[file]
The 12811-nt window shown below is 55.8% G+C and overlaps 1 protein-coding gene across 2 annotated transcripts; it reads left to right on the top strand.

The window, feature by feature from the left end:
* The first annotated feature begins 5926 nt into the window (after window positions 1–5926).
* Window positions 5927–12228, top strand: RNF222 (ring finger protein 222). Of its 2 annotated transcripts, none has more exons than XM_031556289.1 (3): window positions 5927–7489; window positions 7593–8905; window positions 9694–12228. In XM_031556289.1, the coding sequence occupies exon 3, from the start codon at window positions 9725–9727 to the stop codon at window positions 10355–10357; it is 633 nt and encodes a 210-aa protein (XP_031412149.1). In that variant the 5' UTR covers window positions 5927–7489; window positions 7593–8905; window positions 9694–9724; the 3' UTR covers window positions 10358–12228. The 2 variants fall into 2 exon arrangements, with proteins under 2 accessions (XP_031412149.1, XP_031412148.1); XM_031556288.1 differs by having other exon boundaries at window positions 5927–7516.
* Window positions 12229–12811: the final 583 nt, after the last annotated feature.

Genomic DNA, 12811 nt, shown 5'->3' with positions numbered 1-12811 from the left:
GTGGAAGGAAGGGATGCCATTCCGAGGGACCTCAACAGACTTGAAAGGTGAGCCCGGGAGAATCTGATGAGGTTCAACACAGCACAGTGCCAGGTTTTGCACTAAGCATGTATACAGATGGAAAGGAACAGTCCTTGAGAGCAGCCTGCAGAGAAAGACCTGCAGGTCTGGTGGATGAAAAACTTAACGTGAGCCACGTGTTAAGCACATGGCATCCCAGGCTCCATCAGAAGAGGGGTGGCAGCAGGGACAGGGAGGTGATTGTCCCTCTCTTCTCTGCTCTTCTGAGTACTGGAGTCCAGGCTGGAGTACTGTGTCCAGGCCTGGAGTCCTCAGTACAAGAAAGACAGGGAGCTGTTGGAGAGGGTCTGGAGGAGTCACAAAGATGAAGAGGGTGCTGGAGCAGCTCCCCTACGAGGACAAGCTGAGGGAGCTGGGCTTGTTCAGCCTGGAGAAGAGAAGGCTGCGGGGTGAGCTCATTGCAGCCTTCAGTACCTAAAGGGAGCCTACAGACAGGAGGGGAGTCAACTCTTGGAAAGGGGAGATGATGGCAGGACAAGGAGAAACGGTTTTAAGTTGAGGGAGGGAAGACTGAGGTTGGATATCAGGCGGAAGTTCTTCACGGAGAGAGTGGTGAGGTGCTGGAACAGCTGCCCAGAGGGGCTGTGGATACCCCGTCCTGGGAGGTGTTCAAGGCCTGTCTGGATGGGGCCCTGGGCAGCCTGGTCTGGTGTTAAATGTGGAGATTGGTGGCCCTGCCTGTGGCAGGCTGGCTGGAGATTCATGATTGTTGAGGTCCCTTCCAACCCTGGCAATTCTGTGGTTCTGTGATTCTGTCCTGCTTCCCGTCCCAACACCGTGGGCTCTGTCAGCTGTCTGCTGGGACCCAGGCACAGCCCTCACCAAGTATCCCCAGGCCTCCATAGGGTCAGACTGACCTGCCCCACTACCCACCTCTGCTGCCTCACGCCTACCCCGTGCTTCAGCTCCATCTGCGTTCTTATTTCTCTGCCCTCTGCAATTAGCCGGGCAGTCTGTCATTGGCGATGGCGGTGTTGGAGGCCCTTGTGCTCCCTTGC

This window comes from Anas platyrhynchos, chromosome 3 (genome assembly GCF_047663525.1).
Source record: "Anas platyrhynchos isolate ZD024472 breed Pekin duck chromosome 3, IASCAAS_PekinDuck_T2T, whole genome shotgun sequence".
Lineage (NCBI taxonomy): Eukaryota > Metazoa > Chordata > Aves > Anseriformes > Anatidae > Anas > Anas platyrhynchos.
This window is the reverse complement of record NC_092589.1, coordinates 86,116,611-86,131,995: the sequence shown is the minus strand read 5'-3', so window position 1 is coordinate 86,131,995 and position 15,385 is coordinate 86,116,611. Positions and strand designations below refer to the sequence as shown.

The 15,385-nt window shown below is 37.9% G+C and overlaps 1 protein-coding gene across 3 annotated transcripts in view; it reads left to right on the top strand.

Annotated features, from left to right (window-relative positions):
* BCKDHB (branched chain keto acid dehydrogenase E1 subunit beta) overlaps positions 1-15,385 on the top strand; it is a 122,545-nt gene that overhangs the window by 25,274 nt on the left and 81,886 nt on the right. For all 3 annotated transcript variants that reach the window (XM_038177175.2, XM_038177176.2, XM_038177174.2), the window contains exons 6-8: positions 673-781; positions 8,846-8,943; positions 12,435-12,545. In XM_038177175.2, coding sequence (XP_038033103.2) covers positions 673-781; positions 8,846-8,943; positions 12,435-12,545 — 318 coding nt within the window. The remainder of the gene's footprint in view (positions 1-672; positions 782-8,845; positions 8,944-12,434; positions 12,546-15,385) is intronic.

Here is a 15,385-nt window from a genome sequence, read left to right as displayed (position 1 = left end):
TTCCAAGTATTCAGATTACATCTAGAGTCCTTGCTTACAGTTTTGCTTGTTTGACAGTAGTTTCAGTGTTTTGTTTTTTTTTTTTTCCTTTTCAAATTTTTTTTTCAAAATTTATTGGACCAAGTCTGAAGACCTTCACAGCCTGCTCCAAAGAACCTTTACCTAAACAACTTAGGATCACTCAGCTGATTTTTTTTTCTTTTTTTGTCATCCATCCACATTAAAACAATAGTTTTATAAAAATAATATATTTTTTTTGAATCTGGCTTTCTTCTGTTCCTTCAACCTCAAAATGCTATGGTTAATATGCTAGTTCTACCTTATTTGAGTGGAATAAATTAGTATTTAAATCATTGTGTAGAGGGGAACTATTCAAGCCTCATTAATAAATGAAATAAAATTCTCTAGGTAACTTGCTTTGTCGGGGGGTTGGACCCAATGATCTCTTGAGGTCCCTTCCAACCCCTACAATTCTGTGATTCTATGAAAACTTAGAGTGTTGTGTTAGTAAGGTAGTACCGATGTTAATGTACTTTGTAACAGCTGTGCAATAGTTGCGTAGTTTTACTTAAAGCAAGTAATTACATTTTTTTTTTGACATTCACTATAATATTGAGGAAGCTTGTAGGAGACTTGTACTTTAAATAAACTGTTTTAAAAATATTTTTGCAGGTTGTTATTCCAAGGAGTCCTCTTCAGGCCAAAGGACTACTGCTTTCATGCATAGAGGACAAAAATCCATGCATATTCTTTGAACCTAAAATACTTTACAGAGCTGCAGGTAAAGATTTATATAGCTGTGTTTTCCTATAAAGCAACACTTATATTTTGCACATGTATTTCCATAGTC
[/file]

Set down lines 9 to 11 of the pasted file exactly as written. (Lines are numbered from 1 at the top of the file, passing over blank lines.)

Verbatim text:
Source record: "Anas platyrhynchos isolate ZD024472 breed Pekin duck chromosome 3, IASCAAS_PekinDuck_T2T, whole genome shotgun sequence".
Lineage (NCBI taxonomy): Eukaryota > Metazoa > Chordata > Aves > Anseriformes > Anatidae > Anas > Anas platyrhynchos.
This window is the reverse complement of record NC_092589.1, coordinates 86,116,611-86,131,995: the sequence shown is the minus strand read 5'-3', so window position 1 is coordinate 86,131,995 and position 15,385 is coordinate 86,116,611. Positions and strand designations below refer to the sequence as shown.